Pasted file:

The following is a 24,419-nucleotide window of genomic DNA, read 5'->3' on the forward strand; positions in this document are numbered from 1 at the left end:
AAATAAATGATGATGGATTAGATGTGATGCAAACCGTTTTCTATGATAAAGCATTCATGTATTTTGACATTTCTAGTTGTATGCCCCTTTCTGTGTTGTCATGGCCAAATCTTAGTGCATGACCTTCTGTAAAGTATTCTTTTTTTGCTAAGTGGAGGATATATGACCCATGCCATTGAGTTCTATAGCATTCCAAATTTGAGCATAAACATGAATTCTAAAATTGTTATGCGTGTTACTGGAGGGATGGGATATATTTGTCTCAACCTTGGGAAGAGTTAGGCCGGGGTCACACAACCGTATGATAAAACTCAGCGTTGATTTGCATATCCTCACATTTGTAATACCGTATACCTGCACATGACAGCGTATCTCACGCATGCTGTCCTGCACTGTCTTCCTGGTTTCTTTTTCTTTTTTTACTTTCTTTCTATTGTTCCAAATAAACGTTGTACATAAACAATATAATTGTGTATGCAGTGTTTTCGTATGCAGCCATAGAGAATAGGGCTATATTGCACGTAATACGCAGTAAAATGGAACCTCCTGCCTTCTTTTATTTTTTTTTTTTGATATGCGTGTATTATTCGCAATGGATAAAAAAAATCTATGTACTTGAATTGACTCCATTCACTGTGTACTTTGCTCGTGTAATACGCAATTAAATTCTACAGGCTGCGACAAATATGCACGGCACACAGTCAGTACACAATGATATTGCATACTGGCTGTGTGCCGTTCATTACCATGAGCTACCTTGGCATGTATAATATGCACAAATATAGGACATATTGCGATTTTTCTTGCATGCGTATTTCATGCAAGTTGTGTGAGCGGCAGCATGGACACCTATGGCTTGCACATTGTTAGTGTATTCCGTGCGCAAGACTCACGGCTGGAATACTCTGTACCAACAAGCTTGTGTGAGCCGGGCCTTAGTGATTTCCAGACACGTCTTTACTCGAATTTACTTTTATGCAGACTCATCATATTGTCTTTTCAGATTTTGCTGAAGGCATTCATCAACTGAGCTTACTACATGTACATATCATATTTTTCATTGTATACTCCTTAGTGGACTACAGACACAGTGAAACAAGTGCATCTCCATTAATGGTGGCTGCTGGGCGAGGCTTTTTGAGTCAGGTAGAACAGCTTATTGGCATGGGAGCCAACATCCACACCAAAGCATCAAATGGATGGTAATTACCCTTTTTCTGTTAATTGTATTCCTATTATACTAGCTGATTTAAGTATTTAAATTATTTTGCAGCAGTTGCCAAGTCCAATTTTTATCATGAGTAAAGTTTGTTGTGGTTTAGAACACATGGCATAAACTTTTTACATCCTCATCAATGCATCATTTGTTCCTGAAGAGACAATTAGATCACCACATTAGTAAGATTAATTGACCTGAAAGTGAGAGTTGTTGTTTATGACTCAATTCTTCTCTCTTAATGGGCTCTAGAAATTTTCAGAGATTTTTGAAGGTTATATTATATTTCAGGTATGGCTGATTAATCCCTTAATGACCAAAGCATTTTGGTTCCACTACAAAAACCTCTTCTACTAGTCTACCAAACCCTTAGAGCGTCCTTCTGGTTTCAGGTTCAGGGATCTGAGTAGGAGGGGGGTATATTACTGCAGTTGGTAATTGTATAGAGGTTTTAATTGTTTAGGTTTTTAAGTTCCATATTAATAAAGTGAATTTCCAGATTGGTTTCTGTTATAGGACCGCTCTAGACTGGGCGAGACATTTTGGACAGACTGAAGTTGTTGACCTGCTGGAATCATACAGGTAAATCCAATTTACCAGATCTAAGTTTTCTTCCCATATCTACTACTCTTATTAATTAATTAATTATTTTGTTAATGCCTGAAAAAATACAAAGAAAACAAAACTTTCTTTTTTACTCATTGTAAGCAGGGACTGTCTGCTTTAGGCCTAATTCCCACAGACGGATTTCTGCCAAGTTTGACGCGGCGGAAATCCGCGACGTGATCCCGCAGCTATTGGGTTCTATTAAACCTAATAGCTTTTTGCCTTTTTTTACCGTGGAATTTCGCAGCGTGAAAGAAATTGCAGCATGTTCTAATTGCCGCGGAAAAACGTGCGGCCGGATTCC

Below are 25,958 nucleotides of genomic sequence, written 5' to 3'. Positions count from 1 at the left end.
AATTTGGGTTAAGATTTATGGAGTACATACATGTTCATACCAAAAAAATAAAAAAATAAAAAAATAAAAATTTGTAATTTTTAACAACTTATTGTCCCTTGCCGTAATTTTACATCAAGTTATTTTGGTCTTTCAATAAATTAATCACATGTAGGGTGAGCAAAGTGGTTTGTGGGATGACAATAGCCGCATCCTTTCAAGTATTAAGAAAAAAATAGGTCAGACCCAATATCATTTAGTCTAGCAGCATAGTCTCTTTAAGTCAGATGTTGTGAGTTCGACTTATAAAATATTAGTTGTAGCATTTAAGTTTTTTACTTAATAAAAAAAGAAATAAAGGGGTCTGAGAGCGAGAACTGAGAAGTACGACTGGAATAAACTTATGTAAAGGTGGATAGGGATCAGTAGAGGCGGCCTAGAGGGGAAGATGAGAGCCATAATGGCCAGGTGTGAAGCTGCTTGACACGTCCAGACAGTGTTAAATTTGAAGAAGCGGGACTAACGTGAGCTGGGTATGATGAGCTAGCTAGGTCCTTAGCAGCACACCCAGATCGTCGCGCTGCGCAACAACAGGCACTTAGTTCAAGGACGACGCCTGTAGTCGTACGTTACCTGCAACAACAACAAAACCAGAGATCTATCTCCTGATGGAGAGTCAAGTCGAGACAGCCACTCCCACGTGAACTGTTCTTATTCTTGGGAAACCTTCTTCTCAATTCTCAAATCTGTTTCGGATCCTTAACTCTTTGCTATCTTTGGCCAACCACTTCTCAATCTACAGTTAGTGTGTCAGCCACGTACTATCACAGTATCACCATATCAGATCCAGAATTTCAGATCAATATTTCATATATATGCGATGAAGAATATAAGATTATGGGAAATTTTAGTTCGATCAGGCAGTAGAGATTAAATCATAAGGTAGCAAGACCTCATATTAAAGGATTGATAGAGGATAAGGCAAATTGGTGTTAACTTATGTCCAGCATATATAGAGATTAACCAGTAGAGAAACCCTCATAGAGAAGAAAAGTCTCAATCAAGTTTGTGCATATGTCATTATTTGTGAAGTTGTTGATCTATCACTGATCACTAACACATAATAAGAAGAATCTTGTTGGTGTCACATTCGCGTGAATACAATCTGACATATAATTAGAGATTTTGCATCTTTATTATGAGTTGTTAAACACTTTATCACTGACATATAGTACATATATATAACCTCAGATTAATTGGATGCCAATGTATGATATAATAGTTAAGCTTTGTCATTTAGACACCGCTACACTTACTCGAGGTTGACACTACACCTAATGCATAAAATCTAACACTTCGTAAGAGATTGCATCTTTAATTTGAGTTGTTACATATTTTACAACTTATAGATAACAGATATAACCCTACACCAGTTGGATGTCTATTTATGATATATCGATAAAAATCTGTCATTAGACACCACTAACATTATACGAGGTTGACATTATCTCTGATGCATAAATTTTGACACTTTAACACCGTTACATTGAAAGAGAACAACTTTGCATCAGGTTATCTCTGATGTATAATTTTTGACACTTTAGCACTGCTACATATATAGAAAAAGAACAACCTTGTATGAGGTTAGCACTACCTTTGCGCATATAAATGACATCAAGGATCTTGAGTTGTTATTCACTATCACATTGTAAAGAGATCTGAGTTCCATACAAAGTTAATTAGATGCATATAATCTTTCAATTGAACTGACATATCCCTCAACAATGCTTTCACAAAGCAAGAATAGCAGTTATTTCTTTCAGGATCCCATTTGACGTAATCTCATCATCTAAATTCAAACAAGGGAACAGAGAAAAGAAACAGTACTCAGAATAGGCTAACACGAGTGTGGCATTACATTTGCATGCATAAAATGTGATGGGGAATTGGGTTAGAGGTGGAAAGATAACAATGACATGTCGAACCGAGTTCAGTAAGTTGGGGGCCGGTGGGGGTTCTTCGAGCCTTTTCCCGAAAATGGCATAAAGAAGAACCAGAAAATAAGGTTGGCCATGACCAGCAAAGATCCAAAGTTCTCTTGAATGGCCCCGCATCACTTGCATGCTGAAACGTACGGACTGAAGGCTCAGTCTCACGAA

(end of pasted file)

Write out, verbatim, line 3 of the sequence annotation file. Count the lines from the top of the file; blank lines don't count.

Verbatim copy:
Below are 25,958 nucleotides of genomic sequence, written 5' to 3'. Positions count from 1 at the left end.